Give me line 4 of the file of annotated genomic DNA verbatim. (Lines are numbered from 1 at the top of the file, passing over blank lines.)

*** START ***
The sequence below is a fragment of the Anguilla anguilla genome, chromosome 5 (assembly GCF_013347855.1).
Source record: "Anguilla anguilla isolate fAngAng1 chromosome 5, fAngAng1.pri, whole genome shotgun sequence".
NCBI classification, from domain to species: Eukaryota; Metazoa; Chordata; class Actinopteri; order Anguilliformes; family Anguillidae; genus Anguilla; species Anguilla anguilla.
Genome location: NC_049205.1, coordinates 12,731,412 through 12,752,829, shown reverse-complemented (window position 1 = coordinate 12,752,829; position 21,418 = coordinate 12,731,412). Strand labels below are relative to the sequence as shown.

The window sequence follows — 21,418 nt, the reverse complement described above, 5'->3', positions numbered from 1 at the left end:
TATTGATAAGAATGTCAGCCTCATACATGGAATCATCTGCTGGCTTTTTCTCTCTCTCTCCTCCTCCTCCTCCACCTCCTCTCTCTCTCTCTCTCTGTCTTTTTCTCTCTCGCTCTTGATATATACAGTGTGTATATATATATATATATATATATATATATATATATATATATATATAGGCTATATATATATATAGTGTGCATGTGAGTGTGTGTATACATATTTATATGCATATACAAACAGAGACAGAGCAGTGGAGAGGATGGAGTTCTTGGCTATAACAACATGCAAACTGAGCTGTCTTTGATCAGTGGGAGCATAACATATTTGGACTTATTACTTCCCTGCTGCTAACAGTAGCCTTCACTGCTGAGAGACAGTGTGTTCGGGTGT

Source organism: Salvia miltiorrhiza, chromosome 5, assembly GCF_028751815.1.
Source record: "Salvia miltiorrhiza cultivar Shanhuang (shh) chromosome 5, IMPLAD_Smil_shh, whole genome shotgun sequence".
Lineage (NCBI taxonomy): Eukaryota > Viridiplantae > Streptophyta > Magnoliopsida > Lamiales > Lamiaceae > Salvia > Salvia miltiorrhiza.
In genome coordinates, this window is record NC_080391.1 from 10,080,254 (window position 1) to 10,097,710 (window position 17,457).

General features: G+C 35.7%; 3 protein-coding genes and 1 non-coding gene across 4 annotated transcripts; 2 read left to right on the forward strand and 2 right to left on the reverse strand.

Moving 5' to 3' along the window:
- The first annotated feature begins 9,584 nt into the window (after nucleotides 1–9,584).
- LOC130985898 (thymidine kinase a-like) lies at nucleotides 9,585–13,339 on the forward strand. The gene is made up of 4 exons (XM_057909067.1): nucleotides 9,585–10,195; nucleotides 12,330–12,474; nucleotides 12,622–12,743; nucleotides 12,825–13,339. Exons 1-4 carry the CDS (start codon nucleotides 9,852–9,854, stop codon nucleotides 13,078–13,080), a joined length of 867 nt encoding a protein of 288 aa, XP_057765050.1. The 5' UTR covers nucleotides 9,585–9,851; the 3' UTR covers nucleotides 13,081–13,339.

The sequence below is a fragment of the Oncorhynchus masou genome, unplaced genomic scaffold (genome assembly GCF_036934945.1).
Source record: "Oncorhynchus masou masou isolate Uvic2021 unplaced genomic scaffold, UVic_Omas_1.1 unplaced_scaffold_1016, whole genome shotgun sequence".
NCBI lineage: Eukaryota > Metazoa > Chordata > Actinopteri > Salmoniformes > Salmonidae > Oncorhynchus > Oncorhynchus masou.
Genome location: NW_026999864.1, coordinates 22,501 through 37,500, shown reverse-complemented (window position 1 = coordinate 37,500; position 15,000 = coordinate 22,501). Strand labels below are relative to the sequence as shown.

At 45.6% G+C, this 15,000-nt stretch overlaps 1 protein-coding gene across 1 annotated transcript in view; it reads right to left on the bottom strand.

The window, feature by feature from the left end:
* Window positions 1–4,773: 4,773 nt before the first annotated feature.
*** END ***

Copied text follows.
Genome location: NC_049205.1, coordinates 12,731,412 through 12,752,829, shown reverse-complemented (window position 1 = coordinate 12,752,829; position 21,418 = coordinate 12,731,412). Strand labels below are relative to the sequence as shown.